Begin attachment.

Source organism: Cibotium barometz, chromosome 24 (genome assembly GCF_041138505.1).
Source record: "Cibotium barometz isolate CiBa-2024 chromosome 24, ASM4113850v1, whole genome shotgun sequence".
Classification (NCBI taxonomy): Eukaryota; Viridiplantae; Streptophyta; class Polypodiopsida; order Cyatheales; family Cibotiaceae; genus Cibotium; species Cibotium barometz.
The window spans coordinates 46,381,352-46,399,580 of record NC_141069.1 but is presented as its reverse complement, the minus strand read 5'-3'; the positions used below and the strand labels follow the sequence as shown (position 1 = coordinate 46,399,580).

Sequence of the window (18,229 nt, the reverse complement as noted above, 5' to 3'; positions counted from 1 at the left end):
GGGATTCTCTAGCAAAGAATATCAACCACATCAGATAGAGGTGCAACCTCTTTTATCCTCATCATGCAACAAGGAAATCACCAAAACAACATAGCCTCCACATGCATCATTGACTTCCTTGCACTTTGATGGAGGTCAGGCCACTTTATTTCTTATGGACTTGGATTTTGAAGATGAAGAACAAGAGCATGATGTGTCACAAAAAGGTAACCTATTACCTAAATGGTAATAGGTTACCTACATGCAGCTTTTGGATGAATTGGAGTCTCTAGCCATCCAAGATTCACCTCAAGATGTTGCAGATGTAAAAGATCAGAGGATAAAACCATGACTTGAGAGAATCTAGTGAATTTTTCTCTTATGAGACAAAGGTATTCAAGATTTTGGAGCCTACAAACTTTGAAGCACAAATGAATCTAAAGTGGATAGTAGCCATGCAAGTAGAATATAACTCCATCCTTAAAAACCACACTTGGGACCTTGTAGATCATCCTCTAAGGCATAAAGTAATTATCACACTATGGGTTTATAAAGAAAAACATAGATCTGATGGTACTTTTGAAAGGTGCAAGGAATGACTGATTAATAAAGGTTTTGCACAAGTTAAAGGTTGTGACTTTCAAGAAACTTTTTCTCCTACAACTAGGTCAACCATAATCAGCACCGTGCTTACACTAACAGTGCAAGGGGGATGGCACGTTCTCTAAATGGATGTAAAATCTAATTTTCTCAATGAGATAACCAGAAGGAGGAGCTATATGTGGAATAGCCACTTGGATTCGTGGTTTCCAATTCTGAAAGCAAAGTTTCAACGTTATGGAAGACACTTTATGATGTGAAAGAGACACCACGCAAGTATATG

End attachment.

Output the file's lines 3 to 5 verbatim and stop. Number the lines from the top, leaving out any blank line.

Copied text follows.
Classification (NCBI taxonomy): Eukaryota; Viridiplantae; Streptophyta; class Polypodiopsida; order Cyatheales; family Cibotiaceae; genus Cibotium; species Cibotium barometz.
The window spans coordinates 46,381,352-46,399,580 of record NC_141069.1 but is presented as its reverse complement, the minus strand read 5'-3'; the positions used below and the strand labels follow the sequence as shown (position 1 = coordinate 46,399,580).

Sequence of the window (18,229 nt, the reverse complement as noted above, 5' to 3'; positions counted from 1 at the left end):